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New rules to beat 'greenwashing' to be introduced

By JULIAN SHEA in London | China Daily Global | Updated: 2021-10-20 10:32

Britain's Chancellor of the Exchequer Rishi Sunak waves as he arrives to attend the annual Conservative Party Conference, in Manchester, Britain, Oct 6, 2021. [Photo/Agencies]

New regulations to be brought in by the British Treasury could mean that some large businesses in the United Kingdom will have to reveal the environmental impact of aspects of their business, such as investment products and pension schemes.

The rules, known as sustainability disclosure requirements (SDR), aim to clamp down on so-called greenwashing, where companies give a misleading impression about the environmental cost of their policies.

Exact details will only become clear after a public consultation has taken place, and it has not yet been specified which companies will be affected, or what penalties or sanctions could be applied to those who do not comply.

Chancellor of the Exchequer Rishi Sunak first floated the idea in July, as part of the follow-up to the publication of a report called Greening Finance: A Roadmap to Sustainable Investing.

"We want sustainability to be a key component of investment decisions, and our plans will arm investors with the right information to make more environmentally-led decisions," he said, adding that the proposed new rules would "set new global standards for sustainability that will boost the economy, protect the planet and support our net zero goals".

The proposal comes with less than two weeks to go before the British government hosts the vital COP26 climate change summit in Glasgow.

London's introduction of such measures comes after the European Union began to introduce similar regulations in March this year, and has received a cautiously positive welcome from those likely to be affected.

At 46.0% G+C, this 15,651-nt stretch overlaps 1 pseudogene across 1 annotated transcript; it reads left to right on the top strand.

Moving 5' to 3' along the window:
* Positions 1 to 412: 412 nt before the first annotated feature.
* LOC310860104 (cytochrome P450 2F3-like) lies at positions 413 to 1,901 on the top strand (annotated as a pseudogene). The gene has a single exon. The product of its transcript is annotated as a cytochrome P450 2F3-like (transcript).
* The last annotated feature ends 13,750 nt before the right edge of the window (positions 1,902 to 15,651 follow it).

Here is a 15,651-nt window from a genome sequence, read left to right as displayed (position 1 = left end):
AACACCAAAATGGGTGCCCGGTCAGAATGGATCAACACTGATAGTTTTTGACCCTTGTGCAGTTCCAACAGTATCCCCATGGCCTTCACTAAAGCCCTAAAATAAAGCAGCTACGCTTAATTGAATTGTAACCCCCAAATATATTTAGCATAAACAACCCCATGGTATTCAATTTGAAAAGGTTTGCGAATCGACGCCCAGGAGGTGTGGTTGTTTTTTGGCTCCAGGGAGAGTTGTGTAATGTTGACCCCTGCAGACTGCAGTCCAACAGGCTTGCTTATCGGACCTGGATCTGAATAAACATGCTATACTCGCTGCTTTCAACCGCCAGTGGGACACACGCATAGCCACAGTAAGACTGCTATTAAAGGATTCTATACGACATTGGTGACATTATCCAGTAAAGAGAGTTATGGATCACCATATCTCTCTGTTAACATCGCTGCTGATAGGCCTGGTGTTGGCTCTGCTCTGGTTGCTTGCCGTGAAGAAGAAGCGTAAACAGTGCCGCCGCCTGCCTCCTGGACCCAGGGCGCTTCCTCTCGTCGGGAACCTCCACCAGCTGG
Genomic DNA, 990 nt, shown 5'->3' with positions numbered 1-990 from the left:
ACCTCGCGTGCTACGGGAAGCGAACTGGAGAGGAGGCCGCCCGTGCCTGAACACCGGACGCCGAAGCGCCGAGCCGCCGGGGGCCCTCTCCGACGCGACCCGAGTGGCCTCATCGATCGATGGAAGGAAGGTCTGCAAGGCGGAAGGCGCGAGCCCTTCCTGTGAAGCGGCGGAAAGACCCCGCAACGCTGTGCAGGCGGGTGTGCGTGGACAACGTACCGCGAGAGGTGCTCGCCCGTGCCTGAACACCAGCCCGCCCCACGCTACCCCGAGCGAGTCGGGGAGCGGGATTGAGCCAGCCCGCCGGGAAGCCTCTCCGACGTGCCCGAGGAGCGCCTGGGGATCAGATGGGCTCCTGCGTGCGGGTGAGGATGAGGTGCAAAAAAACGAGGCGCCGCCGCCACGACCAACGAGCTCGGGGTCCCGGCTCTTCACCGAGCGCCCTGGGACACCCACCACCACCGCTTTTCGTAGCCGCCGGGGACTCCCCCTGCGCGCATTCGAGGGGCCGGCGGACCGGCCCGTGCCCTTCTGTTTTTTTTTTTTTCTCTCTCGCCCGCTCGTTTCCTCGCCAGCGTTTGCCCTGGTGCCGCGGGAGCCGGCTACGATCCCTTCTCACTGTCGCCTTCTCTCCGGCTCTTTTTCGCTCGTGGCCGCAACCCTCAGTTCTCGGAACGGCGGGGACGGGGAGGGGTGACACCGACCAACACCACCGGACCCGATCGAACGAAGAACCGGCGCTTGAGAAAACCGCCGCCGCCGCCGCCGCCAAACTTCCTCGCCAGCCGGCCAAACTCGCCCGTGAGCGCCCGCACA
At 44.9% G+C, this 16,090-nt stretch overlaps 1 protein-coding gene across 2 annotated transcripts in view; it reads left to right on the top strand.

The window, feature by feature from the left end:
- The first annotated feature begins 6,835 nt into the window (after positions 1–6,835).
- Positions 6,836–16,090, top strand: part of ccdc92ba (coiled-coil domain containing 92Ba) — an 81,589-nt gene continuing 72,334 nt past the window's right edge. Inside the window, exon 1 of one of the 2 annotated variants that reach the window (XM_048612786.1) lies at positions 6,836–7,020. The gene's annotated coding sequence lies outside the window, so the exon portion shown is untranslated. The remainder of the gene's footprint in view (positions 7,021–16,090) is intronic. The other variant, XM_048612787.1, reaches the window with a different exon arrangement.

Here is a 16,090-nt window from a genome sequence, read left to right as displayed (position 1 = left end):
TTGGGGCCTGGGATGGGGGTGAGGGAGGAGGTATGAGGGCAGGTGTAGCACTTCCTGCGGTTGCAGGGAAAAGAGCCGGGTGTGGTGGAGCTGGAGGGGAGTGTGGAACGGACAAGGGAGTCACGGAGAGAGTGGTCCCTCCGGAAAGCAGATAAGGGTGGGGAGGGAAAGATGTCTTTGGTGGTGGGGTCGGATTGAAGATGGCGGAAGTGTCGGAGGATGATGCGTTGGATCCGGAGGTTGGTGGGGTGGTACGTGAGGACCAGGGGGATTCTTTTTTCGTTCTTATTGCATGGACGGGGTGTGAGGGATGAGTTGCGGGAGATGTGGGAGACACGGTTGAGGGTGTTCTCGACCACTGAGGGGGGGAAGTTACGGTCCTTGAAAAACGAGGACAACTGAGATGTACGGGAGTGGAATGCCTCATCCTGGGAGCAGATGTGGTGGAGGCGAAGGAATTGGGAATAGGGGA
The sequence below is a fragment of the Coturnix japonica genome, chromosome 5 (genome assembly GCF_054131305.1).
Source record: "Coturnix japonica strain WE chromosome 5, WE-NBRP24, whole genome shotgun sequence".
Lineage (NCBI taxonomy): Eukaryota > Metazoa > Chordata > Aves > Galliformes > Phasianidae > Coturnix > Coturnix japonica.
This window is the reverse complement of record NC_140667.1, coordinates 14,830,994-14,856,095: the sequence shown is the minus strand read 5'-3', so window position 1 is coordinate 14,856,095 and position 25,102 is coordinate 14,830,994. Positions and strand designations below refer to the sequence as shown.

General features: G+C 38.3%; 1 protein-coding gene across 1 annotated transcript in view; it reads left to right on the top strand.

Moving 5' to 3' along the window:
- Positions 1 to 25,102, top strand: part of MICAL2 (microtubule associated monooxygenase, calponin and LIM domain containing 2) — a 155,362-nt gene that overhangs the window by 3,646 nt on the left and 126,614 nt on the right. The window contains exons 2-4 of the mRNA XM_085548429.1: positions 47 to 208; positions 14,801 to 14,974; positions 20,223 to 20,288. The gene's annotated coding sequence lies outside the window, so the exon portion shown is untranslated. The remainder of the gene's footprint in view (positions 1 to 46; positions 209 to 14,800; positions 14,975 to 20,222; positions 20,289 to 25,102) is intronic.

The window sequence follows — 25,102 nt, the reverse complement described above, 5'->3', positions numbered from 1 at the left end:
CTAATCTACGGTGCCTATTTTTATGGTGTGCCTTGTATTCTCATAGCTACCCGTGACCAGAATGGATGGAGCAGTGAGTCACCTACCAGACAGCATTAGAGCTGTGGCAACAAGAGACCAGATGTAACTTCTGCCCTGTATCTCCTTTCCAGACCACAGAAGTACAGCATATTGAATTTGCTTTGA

Rain Newton-Smith, chief economist at the Confederation of British Industry, told the BBC that greater clarity on environmental impact "will help investors channel finance into projects that are aligned with net zero targets and will reduce carbon emissions across our economy".

Chris Cummings, chief executive of the Investment Association, was quoted by the Financial News London website as saying the move would ensure savers "have clarity, confidence and choice when investing".

"We look forward to working closely with industry, the government, regulators and our clients to implement these proposals, which will underpin efforts to address climate change with the urgency that it demands."

Sam Alvis, from the Green Alliance think tank, called it a "positive step" that should be bolstered by similar environmental impact rules being introduced for public spending projects.

Jessica Fries, executive chair of Accounting for Sustainability, said it was vital all the necessary information was made available for investors to make informed choices about where their money went, or they would be making decisions "in the dark".

"As a global center of finance, it will be important that the recommendations align with emerging requirements globally," she added.

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